Saturday, May 8, 2010

Running Wide on the Prairie

As race day moves along I get more and more nervous. Before I get to he track I go through bouts of the jitters - they kind of come and go. As post time gets closer it gets steadier until, just before the gates spring open, I'm as tight as a drum. as odd as it sounds, I enjoy the nervousness to a degree. The anticipation of post time is like being a kid on Christmas Day waiting to see what Santa brought you. Last night...Santa brought us coal.

Tabby Lane shipped down to Prairie Meadows without incident in the morning. She handled the trip down like she handles most things - calmly and relaxed. She looked great in the paddock as well, high strung is one thing our gal is not.

One troubling aspect throughout the card last night was the lack of movement along the rail. I don't know if Calvin Borel could have made a move on the inside last night. The only horse to win from the inside was in the first race and that was a route. The Quinella Queen, her king, my wife and I spent the evening handicapping the races in the clubhouse. Not only was the rail dead tonight, the observed, but it seemed like the one post is always a hindrance at Prairie. Great, I thought, Tabby's breaking from the inside - it was the first indication that things may be heading south.

As the fillies and mares warmed up, Bernell Rhone mentioned that we may have just enough speed to get in trouble. In other words, we'll break into the middle of the pack and get trapped down along the inside. About three strides out of the gate, we knew that wasn't a concern.

Tabby didn't break sharply and trailed the field early. Soon after clearing the turn and moving down the backstretch, jockey Glenn Murphy slid her off the inside and into position behind the group and into the five path, only about two lengths off the lead. Setting up his run into the turn, Murphy elected to stay away from the dead rail and angled Tabby even more to the outside where she lost about another length on the lead moving out another couple of paths entering the turn. By full bend she was a length and a half behind the pack and seemed to be gaining a bit on the field. However, by the time they straightened out for the drive she was out close to 10 paths from the rail and we knew it was all over but the shouting - and the shouting wasn't from us. She passed a couple of tiring horses and as a bitter epitaph on the race the chart writer wrote simply "Tabby Lane was no factor".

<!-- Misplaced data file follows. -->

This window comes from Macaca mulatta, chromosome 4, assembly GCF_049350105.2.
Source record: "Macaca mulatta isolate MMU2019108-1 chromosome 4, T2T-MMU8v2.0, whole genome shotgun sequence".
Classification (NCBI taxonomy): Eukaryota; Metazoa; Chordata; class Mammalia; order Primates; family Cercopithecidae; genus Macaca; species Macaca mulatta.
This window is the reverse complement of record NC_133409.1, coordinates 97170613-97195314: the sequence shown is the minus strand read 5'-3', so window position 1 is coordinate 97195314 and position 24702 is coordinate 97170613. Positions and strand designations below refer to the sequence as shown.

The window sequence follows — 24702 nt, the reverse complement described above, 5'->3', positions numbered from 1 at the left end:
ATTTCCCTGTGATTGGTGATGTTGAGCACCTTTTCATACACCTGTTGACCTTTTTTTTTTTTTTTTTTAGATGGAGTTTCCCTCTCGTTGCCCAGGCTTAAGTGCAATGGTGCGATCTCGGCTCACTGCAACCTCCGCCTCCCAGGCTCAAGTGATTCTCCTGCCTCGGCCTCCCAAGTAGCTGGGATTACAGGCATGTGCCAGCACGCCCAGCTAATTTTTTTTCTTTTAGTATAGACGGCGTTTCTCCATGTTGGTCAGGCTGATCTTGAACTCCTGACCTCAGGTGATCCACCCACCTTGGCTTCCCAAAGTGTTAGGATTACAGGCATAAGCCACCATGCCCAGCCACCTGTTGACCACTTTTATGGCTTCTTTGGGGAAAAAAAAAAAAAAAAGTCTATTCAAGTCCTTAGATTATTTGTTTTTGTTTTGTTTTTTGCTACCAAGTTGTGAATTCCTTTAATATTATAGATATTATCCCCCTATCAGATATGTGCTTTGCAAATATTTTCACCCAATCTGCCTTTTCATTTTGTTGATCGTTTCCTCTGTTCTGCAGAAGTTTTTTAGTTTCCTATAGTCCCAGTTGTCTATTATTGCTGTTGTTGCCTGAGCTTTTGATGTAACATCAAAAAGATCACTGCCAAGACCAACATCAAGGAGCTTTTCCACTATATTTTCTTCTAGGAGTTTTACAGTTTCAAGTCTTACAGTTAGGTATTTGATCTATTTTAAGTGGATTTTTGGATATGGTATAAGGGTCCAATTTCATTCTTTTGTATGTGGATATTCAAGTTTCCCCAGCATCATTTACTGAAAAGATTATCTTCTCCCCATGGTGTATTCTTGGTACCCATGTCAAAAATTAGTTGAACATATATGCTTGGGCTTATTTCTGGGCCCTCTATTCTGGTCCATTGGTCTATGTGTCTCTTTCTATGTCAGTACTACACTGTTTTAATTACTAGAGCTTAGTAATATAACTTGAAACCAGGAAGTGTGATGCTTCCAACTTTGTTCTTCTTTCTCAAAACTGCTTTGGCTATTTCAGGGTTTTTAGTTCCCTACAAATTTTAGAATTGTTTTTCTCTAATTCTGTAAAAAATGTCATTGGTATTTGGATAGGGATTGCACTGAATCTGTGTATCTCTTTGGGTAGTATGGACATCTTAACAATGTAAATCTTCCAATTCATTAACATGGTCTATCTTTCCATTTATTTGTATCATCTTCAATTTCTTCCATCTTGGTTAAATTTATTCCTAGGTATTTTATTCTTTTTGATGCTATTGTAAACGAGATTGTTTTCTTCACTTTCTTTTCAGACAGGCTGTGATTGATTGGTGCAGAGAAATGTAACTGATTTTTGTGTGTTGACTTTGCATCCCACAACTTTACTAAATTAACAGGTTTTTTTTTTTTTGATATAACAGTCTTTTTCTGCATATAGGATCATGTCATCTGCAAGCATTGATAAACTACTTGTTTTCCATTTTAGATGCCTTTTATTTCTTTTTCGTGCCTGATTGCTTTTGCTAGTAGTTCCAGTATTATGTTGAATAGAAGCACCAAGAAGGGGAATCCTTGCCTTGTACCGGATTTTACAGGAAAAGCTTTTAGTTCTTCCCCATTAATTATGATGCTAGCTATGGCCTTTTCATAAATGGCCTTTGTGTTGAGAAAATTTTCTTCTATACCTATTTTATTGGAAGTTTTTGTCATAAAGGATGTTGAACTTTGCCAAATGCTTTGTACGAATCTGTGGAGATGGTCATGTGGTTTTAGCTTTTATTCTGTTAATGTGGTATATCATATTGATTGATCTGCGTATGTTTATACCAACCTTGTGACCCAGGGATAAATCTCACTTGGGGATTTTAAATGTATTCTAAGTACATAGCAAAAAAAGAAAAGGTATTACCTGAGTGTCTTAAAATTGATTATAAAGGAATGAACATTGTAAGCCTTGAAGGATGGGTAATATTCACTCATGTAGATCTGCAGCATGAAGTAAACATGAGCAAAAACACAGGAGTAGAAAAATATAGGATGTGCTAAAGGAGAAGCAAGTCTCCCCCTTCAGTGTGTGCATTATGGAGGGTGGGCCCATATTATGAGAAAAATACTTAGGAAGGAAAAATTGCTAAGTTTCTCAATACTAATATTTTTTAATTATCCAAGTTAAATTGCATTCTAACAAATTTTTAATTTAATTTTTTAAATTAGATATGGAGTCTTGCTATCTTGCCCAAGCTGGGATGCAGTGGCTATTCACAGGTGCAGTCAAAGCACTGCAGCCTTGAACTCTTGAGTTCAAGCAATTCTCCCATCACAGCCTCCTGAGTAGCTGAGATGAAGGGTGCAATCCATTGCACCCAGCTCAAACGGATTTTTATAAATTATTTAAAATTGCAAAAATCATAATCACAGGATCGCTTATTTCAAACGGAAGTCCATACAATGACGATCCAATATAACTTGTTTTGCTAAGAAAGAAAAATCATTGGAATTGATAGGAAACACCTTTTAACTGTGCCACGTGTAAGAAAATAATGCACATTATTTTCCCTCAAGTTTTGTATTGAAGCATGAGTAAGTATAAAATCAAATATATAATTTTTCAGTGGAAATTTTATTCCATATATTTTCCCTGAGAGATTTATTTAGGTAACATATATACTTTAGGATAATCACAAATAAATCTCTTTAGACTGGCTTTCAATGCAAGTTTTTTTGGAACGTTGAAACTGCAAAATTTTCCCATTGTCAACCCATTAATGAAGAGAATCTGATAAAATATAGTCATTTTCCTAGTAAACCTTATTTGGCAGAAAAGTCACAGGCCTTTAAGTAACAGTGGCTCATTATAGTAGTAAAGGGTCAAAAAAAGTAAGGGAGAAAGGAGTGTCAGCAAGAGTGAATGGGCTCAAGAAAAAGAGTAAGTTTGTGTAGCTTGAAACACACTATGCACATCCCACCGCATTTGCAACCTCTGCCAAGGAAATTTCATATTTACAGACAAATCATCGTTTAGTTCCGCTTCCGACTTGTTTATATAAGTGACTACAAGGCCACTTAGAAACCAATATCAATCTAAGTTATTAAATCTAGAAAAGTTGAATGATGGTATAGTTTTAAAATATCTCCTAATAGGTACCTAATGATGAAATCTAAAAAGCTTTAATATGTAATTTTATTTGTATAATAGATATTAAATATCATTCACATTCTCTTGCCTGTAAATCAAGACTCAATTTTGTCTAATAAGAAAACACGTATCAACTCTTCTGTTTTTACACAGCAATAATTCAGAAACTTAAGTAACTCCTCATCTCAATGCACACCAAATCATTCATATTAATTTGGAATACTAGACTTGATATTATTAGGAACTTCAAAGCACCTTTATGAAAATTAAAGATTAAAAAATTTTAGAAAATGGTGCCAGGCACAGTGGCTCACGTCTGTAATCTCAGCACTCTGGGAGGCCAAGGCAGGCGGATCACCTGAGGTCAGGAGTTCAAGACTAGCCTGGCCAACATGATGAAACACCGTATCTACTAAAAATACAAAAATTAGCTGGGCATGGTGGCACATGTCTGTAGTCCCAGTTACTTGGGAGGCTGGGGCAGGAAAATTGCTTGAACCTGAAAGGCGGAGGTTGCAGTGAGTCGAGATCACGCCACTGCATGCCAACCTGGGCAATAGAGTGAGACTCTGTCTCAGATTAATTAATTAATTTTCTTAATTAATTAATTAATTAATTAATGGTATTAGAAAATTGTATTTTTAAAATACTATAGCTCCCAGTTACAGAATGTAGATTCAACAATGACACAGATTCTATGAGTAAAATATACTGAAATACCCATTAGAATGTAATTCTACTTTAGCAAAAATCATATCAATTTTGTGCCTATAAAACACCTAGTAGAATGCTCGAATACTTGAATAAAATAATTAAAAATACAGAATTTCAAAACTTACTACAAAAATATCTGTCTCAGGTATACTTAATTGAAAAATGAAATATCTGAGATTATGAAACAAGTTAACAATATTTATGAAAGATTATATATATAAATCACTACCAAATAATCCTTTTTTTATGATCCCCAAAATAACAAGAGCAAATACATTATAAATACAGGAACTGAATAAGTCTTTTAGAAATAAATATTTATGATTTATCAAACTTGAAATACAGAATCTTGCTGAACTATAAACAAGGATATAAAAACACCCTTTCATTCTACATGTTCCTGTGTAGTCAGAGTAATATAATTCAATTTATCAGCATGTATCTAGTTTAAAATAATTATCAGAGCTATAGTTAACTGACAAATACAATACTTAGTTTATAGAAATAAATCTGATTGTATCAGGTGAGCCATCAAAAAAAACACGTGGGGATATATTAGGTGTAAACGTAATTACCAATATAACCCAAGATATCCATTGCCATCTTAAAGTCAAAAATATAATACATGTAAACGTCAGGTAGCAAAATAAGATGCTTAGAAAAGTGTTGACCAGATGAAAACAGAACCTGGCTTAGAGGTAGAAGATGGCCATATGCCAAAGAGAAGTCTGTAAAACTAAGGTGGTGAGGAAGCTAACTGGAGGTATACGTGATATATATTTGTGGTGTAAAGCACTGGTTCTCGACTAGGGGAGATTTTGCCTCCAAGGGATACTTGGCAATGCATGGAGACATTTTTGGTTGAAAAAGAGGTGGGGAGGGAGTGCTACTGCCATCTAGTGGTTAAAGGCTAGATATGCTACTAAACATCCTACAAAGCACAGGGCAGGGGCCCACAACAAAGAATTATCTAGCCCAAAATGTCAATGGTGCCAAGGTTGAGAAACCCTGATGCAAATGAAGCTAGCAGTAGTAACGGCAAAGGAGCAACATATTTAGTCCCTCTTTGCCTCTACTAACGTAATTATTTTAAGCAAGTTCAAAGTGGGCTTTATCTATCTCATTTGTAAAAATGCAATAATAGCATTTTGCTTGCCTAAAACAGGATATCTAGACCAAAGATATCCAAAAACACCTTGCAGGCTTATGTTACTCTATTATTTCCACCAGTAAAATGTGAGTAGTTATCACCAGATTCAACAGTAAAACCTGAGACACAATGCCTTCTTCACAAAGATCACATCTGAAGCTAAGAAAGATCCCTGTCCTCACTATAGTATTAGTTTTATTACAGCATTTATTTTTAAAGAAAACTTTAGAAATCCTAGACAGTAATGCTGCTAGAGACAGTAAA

It's hard to fault Murphy for the ride. Granted, it wasn't a very patient ride as the move to the far outside before entering the turn seemed to be a bit knee jerky instead of waiting to see if something opened up a little further along in the race, but he may have felt that he had plenty of horse under him at that point and that she could sustain a bid. Also as he took her wide, no one else wanted to see if there was an opening as well and he kept having to slide further and further outside to get some clear sailing. By the time they straightened out, she was baked.

As I mentioned yesterday, while there was a lot to like about her going into the race, there were definitely some red flags. I don't know how many of those red flags were a part of getting her beat so soundly, but adding in a tough rail when you're breaking from the one spot certainly didn't help her cause either. I guess the two things I feel mostly badly about is how much money she took down with her as the 3-5 favorite and the disappointment I know the partners must feel. We just need to shake it off, get her home and ready for what comes next. Bernell drove home after the races last night, so I won't touch base with him until later in the day or tomorrow but we'll have some options.

The important thing now is to see how she comes back, though she looked pretty solid coming back after the race. You can't win every race and maybe this was her clunker - it happens. Two years ago Fizzy Pop put in a clunker on his first trip north as well and came back to win next out. Hopefully history will be able to repeat itself.


Lloyd said...

I think the biggest factor Tabby had to overcome was the class factor. The winner was a former 40K horse and a Prarie Meadows specialist (three wins at the track) and the runnerup had been running in 75K company. Murphy might have been a little more patient and waited to see if a hole opened up inside, but I can't fault his ride too much. It looked like there was no hole developing and he didn't want to get buried on the rail approaching the turn and have no place to go for her stretch run.
Hopefully she came out of the race in good shape, and with a slight class drop, she'll be ready to mow them down in her next race!

Ted Grevelis said...

I almost completely agree with you except fir the class drop. I think this level at Canterbury she'll do ok. Dint forget, Tab dropped in here from $32k as well. I completely agree with you on the ride as well. As things unfolded through the turn at 35 mph, racing luck most definitely turned against us and we were married to the outside. It happens. Almost no one wins every race. Reload.